Review: The Last

The Last

“History is only the sum of its people and, as far as I know, we could be the last ones.”

What would you do if you thought you were part of the last group of surviving humans after a nuclear war breaks out? Jon Keller, the narrator of The Last, decides that one of the most important things to do is keep records of everything that happens.

This may seem strange, but it makes sense once you find out that he is a historian, who was visiting Switzerland for an academic conference. After nuclear war breaks out, he finds himself stranded in a hotel with a number of other guests and staff. With communications down, limited food, and an impending sense of doom, you quickly get the sense that no one is really safe, and anything could happen.

Reading this book is like reading the main character’s diary (although he spends a lot of time telling people that it’s not a diary). He records events on an almost daily basis, including conversations with other survivors who are living in the hotel. While this is an interesting way to present the story, it is somewhat limiting, as you only get glimpses from one point of view. I think the story would have been very different if multiple points of view were included.

The setting of The Last is inherently creepy. I mean, a nuclear war broke out and no one knows what’s going on. Plus, all of the characters are confined to a remote hotel, which you later find out is believed to be haunted. One of the characters had been compiling a history of the hotel before the war broke out, and found that it had quite the backstory: it had numerous sketchy, almost untraceable owners, at one point housed a serial killer, and many guests had reported strange sightings over the years.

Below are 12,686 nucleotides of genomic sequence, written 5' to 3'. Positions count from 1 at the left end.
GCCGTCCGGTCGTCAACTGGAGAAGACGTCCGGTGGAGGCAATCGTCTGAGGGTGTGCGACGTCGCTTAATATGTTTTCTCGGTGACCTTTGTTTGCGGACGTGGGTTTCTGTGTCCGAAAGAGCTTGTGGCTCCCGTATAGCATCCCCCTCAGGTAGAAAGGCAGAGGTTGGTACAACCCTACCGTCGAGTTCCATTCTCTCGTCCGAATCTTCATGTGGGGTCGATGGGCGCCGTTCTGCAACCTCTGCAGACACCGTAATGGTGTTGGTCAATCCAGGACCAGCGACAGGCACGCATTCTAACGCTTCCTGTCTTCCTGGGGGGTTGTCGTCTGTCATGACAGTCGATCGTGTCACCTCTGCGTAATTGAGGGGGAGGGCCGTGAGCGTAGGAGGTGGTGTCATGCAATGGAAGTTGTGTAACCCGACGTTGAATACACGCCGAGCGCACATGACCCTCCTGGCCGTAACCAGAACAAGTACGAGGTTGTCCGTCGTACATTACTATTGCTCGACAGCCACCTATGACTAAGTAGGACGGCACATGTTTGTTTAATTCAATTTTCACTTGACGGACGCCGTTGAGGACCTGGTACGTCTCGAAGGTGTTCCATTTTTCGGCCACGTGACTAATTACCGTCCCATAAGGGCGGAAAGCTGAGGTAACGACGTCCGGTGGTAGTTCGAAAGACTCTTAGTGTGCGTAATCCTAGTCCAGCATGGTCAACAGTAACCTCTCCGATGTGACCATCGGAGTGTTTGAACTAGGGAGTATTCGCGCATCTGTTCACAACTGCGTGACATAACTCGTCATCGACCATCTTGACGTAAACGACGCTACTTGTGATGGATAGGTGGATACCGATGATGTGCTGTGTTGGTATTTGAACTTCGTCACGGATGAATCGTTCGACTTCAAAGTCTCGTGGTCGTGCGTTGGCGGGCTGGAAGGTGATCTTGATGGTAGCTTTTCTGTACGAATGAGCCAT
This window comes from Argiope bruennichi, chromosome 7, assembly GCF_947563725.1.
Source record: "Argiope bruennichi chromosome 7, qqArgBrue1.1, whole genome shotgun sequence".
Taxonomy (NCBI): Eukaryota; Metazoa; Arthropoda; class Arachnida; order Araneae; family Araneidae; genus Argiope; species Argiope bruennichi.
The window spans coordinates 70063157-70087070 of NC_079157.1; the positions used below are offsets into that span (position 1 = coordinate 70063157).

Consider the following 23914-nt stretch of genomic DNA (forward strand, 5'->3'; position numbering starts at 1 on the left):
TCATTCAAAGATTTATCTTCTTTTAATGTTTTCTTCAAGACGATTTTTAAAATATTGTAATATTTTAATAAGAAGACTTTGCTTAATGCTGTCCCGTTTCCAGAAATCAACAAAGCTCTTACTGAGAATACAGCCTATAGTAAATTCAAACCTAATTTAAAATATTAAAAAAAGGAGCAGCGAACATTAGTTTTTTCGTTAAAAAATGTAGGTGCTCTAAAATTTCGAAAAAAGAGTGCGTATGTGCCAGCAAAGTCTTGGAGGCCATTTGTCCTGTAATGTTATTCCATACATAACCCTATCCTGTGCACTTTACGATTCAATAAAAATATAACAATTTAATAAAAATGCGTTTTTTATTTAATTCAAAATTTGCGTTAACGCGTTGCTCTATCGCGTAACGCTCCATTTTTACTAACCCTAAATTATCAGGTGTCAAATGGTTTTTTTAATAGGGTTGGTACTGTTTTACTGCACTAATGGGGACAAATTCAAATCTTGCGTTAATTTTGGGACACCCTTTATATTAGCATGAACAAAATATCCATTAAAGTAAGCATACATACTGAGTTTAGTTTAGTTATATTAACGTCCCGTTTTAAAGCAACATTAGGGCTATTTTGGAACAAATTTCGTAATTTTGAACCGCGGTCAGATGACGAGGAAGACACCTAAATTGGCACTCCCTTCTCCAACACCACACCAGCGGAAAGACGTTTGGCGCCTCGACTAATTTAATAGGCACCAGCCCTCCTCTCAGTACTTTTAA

To shake things up even more, after a few weeks, Jon and a couple other characters find a dead body that had been decaying in one of the water tanks (yes, they’d been drinking said water). Finding out who the girl was, and how she ended up dead, becomes a short of mission for Jon. Investigating becomes a good distraction (or does it?). Plus, there’s a looming fear that the murderer might still be inside the hotel.

This sub-plot, plus the eerie atmosphere that the novel presents, is likely why The Last has been touted as Agatha Christie meets Stephen King. However, I had a difficult time seeing this. The mystery is overshadowed by the character’s desire to survive, and while some aspects of the book are a bit creepy, it’s really not that scary.

The book’s description also compares it to “high-concept thrillers such as Annihilation and The Girl with All the Gifts.” This is what initially piqued my interest in reading it—I absolutely loved both of the aforementioned books—but felt like The Last fell short.

While I didn’t particularly enjoy this book, I think many others will. It has an uncomfortable setting, creepy descriptions, an impending sense of doom, and a wild plot twist. Sure, my expectations may have been a little high, but I did still enjoy this book overall.

The Last will be available on April 9, 2019, and can be bought wherever books are sold. Thank you to the publisher for an electronic copy of this book via NetGalley.

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